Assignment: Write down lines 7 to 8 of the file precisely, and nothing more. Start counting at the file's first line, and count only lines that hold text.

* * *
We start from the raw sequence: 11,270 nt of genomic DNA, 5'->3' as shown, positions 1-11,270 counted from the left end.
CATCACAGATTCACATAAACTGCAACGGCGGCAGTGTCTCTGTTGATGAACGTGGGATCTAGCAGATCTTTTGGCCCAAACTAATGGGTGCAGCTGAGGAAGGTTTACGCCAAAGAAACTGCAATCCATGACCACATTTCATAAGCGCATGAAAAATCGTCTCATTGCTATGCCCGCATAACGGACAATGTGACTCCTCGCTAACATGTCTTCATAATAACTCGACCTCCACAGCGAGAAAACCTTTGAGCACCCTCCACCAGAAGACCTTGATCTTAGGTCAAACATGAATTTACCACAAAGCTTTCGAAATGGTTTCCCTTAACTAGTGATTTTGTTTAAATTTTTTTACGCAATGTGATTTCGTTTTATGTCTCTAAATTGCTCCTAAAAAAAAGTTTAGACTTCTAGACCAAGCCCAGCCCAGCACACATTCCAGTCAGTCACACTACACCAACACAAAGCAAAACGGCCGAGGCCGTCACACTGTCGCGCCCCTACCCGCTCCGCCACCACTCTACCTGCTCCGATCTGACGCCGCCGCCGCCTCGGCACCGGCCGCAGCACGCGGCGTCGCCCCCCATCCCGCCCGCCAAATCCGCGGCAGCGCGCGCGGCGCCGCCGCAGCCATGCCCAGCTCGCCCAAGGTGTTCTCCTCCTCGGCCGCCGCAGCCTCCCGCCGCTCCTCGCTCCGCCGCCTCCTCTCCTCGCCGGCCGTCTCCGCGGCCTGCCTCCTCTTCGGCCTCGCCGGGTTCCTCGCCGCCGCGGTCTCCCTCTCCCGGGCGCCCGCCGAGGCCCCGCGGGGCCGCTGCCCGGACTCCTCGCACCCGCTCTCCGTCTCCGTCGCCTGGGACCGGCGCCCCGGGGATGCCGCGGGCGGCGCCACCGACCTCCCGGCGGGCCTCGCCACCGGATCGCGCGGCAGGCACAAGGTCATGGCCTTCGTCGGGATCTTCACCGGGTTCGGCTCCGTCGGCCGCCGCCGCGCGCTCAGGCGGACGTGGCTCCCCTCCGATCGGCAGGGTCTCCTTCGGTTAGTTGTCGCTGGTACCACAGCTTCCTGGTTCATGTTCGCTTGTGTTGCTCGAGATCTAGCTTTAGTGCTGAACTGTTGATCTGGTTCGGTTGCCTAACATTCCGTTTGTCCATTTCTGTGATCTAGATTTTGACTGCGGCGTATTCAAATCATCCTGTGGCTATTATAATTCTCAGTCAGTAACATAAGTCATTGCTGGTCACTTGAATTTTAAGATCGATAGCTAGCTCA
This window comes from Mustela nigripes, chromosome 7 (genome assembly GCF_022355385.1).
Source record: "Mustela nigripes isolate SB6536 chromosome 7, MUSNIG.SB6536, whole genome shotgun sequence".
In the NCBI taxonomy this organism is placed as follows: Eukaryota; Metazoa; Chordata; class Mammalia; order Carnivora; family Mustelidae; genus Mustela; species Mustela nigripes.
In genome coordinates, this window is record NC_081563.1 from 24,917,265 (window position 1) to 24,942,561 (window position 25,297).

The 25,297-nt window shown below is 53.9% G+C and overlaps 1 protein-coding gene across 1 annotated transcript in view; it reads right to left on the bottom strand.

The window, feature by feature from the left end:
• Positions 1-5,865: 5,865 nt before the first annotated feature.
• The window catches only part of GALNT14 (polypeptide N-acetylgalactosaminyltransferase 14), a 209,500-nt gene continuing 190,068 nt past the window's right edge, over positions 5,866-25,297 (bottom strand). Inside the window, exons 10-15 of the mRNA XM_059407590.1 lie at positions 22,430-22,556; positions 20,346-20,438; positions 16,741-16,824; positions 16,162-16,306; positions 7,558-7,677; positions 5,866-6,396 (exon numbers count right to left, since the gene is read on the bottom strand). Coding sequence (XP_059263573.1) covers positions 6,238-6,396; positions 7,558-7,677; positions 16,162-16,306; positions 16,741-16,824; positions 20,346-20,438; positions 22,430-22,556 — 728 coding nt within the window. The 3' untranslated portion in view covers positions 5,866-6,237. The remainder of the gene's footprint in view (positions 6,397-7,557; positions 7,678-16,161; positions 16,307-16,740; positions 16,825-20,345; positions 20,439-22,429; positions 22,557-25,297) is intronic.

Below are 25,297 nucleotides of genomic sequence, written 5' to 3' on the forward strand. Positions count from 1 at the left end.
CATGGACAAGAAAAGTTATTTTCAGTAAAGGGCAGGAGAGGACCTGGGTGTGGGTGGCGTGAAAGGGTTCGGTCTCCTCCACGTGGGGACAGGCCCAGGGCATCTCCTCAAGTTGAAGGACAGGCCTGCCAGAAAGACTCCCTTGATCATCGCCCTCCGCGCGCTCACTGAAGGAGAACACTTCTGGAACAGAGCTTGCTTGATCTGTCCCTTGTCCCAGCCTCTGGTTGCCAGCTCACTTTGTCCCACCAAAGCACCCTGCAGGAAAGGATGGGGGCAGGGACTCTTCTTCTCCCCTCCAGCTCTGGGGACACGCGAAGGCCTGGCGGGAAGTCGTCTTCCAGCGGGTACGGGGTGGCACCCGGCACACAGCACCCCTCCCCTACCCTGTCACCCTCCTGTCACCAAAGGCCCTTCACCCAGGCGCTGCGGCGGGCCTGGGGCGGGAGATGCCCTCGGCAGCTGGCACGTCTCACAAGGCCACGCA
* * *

The 25,297-nt window shown below is 53.9% G+C and overlaps 1 protein-coding gene across 1 annotated transcript in view; it reads right to left on the bottom strand.

The window, feature by feature from the left end: